The Atlanta Journal-Constitution is "wondering just what the nation's nuclear power companies are up to these days." While "taking steps toward building new reactors," the companies are "each emphasizing they have 'made no commitment' at all to actually building new nuclear plants." According to the paper, "The industrywide use of the 'no commitment' mantra is no accident.
When Paul Biya, "the strongman who has ruled the West African country of Cameroon for more than 20 years swept to another election victory last fall, a number of observers quickly questioned the process." But not the U.S. Association of Former Members of Congress, who said, "This is what democracy is about." Their delegation was organized by "a lobbyist for Biya's government," who "served as the mission's chief staffer and billed Cameroon for his work.
At a "conversation with experts and victims" organized by the White House to push legislation limiting class-action lawsuits, President Bush sat next to Clinton administration acting solicitor general Walter E. Dellinger III. "He represents the spirit needed to have good legal reform and that is the bipartisan spirit," Bush said.
"In recent weeks, senior politicians from Germany's two biggest parties resigned following disclosures that they received tens of thousands of euros from corporate benefactors," even though "the payments were legal." Throughout Europe, companies are increasingly doing "aggressive lobbying in the absence of rules to rein them in." Public outrage has led watchdogs like the Corporate Europe Observatory to push for disclosure laws, though "many compa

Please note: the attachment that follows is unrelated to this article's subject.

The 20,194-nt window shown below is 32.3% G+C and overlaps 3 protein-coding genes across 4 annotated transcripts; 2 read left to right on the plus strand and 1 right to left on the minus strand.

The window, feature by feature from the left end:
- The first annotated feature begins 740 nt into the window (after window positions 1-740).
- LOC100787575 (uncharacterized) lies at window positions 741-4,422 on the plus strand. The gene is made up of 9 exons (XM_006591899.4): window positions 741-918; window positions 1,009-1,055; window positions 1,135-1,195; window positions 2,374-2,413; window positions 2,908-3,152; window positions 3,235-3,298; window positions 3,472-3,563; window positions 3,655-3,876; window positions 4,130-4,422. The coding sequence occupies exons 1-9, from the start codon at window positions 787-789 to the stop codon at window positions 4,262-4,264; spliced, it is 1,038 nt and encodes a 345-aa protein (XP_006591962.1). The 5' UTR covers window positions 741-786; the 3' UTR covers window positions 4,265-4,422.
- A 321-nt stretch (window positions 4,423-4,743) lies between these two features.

"After brief pleasantries on the phone the other day," writes Jeffrey Birnbaum, "Thomas J. Donohue got down to business with a top health insurance executive. 'We're in a new year and a new time,' Donohue said smoothly. 'Can we put you on the list and get your money?' The executive said yes, and the U.S. Chamber of Commerce was $100,000 richer.
As the European Parliament has come into power, the population of lobbyists, PR firms and front groups has boomed in Brussels. In a new report, the Corporate Europe Observatory exposes the work of global PR firm Burson-Marsteller on behalf of the bromine industry as it attempts to stymie bans on bromine-based flame retardants.
Sir David King, the British government's chief scientific adviser, has been "aggressively targeted by American lobbyists trying to discredit his view that man-made pollution is behind global warming." King said, "You have a group of lobbyists, some of whom are chasing me around the planet. ...
The "start of a coordinated effort to build public support" to privatize Social Security "and pressure Congress to act" included a Washington DC town hall with the president and six "carefully selected participants." One was a Seattle-area businessman who, after being contacted by the White House, got a call from the conservative lobbying group FreedomWorks, "offering to pay his expenses." FreedomWorks
An American Prospect article on Rick Berman of the front group Center for Consumer Freedom notes, "Berman's strategy turns on a simple rhetorical gimmick: By employing the language of consumer freedom, he protects his client industries by demonizing (and, hopefully, discrediting) their critics." Berman "stands out, if only for the sheer, unparalleled audacity with which he's straddled his dual roles as consumer 'advocate' and